Parents Engaged in Policy: A Six-Part Conversation About Restraint and Seclusion in Maine

Two Maine parents of children with disabilities have produced a series of six videos to help educate parents about appropriate and incorrect uses of restraint and seclusion in educational settings in Maine.

Jodie Hall, a 2017-2018 family trainee in the New Hampshire-Maine Leadership Education in Neurodevelopmental and Related Disabilities (NH-ME LEND) Program, recently completed a 70-hour community leadership placement with the Maine Coalition Against Restraint and Seclusion (C.A.R.S.). Hall worked closely with Deb Davis, a Coalition member who is also a non-attorney special education advocate. Both Hall and Davis are parents of children with disabilities who experienced incidents of restraint in school settings. In 2011, Ms. Davis was invited by the Maine Commissioner of Education to serve on the Consensus Based Rulemaking Team that was revising the rule governing physical restraint and seclusion in the state.

Hall and Davis’ collaboration led to the development of the educational video series: Parents Engaged in Policy: A Six-Part Conversation About Restraint and Seclusion in Maine. Each brief captioned conversation is topic-driven: Incident Reports, Functional Behavioral AssessmentTime-out or Seclusion?Emergencies (not Prevention)Using Data as a Tool, and The Written Word Matters. Alan Kurtz served as faculty mentor on the project.

Hall and Davis’ goals for the video series:

  1. Educate parents about appropriate and incorrect uses of restraint and seclusion;
  2. Teach parents to work collaboratively with schools to ensure their child’s behavior is being appropriately understood;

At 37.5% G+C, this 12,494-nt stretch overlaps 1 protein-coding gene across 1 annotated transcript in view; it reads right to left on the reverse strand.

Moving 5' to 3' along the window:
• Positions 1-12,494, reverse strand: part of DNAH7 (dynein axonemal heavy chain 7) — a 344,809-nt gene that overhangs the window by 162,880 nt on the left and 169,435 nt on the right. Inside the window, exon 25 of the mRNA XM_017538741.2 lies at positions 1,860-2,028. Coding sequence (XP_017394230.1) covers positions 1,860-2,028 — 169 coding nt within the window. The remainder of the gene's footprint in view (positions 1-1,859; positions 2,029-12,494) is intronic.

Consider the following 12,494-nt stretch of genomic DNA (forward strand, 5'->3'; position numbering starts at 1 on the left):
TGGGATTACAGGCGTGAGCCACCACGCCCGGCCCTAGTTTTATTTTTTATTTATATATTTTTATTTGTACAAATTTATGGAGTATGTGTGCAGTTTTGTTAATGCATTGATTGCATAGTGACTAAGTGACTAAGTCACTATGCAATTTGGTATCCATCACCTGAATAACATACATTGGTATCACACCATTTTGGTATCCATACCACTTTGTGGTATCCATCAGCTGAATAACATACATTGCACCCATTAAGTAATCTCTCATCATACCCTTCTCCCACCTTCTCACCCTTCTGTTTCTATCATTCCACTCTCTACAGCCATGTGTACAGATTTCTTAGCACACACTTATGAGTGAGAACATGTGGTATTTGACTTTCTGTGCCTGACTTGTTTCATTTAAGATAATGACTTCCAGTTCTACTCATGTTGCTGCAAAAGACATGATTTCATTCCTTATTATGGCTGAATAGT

3. Highlight the importance of exploring the function or meaning of behavior in order to respond in less restrictive alternatives;
  4. Provide resources which teach preventative strategies and alternative approaches and support a reduction in the use of restraint and seclusion; and
  5. Once an incident of restraint or seclusion has occurred, provide families with information to engage effectively in the debriefing process with the school and make the necessary adjustments to prevent restraint and seclusion from occurring again.

Parents Engaged in Policy: A Six-Part Conversation About Restraint and Seclusion in Maine, was supported by the New Hampshire-Maine Leadership Education in Neurodevelopmental and Related Disabilities (NH-ME LEND) Program with funding from the Maternal and Child Health Bureau, Health Resources and Services Administration (HRSA); and by the University of Maine Center for Community Inclusion and Disability Studies, Maine’s University Center for Excellence in Developmental Disabilities, with funding from the U.S. Department of Health and Human Services, Administration for Community Living.

Viewpoints expressed in the videos are those of the participants and do not reflect official Maternal and Child Health Bureau or Administration for Community Living policy.